Health Service Focus

06.07.16

Vanguards: from set-up to delivery

Source: NHE Jul/Aug 16

At this year’s Health+Care Show, NHS England’s national lead for primary and acute care systems (PACS) in the New Care Models programme, Jacob West, updated attendees on the recent progress of the up-and-coming Vanguards. Luana Salles reports.

One of the first things attendees heard at this year’s Health+Care conference was that this was the year of implementation: after a period of blue skies, we’ve now reached the “walk the walk” phase, where healthcare plans will finally have to crystallise into practice. 

The same applies to Vanguards: whilst mostly focusing on mobilisation and set-up during last year, 2016-17 is when they will turn their attention to full-scale delivery.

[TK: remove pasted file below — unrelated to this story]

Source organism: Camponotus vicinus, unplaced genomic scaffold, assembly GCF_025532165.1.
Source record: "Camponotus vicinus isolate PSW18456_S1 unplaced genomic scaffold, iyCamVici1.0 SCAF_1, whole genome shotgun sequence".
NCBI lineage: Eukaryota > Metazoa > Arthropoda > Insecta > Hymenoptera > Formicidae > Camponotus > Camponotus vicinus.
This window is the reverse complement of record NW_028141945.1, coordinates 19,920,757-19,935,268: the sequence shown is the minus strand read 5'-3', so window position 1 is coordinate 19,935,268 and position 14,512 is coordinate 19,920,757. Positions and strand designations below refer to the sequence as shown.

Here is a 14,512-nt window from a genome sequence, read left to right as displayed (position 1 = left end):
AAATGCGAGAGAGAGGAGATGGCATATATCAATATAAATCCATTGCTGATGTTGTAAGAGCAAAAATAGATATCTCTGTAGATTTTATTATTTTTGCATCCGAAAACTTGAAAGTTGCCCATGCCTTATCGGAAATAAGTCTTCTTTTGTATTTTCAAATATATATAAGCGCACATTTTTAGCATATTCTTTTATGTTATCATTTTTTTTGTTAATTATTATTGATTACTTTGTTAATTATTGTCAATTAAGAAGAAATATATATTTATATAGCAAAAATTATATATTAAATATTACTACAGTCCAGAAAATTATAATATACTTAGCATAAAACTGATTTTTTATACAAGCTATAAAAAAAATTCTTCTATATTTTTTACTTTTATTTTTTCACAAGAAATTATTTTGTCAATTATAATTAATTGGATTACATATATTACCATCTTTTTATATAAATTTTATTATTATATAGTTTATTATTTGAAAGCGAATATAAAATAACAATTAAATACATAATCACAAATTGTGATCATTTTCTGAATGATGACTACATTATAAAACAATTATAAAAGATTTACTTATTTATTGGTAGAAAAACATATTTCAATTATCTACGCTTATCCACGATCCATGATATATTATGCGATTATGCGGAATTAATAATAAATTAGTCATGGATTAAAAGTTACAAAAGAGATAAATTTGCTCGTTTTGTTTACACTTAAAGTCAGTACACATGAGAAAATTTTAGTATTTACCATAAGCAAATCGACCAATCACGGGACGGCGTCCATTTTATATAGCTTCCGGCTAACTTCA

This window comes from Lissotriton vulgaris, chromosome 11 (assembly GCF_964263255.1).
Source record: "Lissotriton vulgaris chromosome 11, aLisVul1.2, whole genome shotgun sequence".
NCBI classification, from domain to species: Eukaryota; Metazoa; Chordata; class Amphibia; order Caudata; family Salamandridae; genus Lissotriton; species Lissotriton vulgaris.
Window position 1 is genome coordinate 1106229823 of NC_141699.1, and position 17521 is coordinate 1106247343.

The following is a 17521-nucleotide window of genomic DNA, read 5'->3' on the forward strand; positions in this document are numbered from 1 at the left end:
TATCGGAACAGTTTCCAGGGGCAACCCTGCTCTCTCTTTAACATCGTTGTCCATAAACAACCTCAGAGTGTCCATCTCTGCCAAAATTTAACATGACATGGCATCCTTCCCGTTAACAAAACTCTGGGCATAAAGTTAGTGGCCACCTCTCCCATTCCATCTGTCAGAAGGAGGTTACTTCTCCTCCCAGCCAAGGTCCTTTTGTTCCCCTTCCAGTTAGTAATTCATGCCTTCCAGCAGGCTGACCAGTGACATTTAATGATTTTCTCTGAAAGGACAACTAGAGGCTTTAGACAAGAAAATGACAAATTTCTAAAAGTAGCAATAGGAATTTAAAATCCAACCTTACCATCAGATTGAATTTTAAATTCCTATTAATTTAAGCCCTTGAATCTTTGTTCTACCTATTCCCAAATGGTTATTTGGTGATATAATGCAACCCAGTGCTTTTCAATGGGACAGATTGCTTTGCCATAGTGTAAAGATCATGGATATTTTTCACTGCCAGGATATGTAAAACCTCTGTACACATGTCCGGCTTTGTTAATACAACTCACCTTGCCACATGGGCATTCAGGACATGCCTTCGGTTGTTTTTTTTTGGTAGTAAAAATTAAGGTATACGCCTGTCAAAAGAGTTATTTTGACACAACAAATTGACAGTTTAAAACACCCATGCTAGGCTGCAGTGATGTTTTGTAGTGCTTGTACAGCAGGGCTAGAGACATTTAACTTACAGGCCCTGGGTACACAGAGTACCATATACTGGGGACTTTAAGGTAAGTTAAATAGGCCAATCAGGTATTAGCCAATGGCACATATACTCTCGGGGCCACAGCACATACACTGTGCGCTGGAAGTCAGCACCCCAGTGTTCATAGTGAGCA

These were the words of Jacob West, NHS England’s national lead for PACS in the New Care Models programme, who updated a jam-packed audience at this year’s exhibition on the recent examples of progress taking place across Vanguard sites. 

Pushing forward on delivery 

“This is a three-year national programme. This year, we’ll really be pushing forward on delivery and, next year, particularly through the sustainability and transformation plans (STPs), will be about how we try to mainstream the approach to new care models,” said West. 

“And whilst we talk about Vanguards, they are, in a way, a means to an end; it’s about the wider adoption and uptake of the new care models more generally.